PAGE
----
David and his volunteer team of surf life savers patrol the North Wollongong Beach on Sundays and public holidays throughout the surf season. The beach is patrolled by the council the other six days of the week. David is confident that they have enough signage on the beach that directs people to swim between the flags.

David Meredith

David is the president of Surf Life Saving Club in Wollongong.

Gavin Blyth

The surf club also provides other opportunities such as the nippers program. The program aims to grow children’s confidence, knowledge and skills in the beach environment. “The young children hopefully will develop the skills… and become junior members, cadet members, then finally senior patrolling members.”

Being a short drive from Western Sydney, Wollongong is a popular beach destination for people from culturally and linguistically diverse background.

“I think it’s fabulous that people visit our beaches,” David said. “If you look at our nippers program, you will see we have many diverse cultures here… the beach is a very important part of the Australian culture.”

For those who have missed the opportunity to attend swim schools, David said it’s never too late. “The best money you will ever spend is to learn to swim properly… you’ll be safe to use any type of waterway with reassurance that you’re going to be safe.”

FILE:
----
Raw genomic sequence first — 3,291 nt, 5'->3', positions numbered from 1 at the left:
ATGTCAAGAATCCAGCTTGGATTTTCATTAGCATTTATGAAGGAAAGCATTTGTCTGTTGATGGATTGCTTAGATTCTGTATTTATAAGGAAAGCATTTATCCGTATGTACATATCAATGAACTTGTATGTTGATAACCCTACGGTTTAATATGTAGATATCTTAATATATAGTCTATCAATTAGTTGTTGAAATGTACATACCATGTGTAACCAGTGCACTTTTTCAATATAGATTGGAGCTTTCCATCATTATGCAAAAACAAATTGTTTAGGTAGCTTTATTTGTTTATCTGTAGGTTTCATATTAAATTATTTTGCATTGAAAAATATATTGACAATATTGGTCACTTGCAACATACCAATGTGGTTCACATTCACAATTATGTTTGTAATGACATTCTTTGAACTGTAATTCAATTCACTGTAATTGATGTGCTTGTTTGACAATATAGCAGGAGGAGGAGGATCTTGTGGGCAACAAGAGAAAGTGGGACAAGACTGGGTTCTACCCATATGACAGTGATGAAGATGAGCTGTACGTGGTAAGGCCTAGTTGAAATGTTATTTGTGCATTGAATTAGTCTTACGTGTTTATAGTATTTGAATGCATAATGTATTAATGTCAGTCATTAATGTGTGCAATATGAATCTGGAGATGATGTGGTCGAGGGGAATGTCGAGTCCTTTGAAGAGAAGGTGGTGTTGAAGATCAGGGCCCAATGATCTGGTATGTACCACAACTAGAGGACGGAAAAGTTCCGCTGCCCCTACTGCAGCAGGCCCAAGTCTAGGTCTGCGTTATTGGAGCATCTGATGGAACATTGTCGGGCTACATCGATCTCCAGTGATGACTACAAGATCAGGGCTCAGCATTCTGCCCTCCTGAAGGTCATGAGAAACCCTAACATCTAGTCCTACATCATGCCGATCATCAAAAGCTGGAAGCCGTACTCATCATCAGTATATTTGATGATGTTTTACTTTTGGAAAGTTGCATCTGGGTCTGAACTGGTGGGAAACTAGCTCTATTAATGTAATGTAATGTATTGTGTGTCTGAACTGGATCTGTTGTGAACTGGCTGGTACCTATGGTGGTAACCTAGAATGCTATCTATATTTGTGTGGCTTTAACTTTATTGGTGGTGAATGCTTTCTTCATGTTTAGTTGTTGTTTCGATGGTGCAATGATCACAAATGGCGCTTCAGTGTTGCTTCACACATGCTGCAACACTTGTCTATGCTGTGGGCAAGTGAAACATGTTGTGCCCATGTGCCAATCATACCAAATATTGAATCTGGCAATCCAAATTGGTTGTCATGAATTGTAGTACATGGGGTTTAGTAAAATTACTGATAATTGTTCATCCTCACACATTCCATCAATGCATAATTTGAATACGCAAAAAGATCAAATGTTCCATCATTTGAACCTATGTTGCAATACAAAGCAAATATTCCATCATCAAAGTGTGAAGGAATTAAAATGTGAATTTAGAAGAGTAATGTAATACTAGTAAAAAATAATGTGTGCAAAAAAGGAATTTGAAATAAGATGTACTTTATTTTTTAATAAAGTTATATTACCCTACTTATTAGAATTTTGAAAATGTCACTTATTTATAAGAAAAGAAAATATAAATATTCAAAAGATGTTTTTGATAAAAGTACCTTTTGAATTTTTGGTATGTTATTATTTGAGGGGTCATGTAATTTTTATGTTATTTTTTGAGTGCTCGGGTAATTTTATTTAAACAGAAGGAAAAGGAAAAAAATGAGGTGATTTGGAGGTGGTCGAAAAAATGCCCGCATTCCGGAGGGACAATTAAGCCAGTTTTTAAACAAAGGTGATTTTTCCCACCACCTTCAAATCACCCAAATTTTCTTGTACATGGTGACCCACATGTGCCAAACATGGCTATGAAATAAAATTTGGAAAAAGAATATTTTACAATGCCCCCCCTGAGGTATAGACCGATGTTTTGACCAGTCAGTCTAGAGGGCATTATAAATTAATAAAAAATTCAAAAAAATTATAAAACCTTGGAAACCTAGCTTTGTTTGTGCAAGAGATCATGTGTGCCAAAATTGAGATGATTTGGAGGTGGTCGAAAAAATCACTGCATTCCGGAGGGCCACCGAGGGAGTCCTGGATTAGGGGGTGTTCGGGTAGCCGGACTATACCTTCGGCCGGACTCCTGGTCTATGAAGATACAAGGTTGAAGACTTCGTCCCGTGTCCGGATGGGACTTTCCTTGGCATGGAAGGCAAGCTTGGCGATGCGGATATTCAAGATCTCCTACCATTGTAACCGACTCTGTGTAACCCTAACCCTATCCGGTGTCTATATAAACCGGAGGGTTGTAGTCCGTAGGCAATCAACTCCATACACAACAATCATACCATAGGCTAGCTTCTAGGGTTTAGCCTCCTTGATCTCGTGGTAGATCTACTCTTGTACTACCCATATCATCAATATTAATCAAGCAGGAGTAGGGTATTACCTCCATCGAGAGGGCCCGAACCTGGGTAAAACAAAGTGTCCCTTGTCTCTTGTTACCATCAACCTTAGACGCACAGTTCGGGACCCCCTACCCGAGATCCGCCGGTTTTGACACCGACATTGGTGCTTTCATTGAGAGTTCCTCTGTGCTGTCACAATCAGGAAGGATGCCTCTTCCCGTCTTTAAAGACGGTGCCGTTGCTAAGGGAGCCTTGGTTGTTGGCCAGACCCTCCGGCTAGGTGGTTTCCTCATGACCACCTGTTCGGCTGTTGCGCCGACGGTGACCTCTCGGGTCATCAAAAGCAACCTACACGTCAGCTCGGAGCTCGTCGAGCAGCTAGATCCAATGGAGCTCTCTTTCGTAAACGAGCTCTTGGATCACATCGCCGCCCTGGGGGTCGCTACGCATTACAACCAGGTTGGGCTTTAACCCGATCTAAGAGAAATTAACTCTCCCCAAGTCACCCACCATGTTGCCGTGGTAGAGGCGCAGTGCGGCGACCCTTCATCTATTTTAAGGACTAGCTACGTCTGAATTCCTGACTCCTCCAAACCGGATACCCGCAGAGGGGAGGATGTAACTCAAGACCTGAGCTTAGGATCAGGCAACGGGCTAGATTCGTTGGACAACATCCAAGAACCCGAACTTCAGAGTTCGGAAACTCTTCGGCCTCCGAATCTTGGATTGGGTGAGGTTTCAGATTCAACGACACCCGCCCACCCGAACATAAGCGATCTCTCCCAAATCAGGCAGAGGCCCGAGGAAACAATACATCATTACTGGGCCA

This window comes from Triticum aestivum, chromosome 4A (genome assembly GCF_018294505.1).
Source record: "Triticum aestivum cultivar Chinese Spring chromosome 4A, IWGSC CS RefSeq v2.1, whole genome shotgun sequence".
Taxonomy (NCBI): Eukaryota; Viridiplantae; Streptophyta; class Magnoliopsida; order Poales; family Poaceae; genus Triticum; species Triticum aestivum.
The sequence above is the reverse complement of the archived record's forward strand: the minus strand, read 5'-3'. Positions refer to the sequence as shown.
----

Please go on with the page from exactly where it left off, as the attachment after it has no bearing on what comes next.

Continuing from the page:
David’s other tip for families coming to enjoy a day at the beach is to always swim at a patrolled beach. “If you’re inexperienced to the beach, make sure you swim in between the flags. If we can’t see you, we can’t save you. That is the best tip I can give any family coming to any beach anywhere in Australia.”

Chaitali said prior to her lessons she didn’t know much about water safety. The first time she went in the water at a beach was in Sydney in 2008 when she first arrived in Australia as a student. She told Insight, “I’ve wanted to take swimming lessons for a very long time.”

She is now encouraging her husband to take swimming lessons, and started swimming lessons with her daughter when she was nine months old. “It was important for me that my daughter would learn swimming from a very early age. Mainly because swimming is a very good form of exercise and we are in Australia where there’s water everywhere, like the beaches, the pools, and I didn’t want them to miss out on that… at the same time, I want them to be safe in the water.”

Despite taking lessons for fun, Chaitali is now almost at the intermediate level in her class. One day she would like to visit the Great Barrier Reef again with her daughter and go snorkelling. “I think she would love that, and I would love that.”

The first day of summer, December 1st has been declared as National Water Safety Day by the Australian government and peak water safety bodies in a bid to encourage all Australians to make water safety a priority.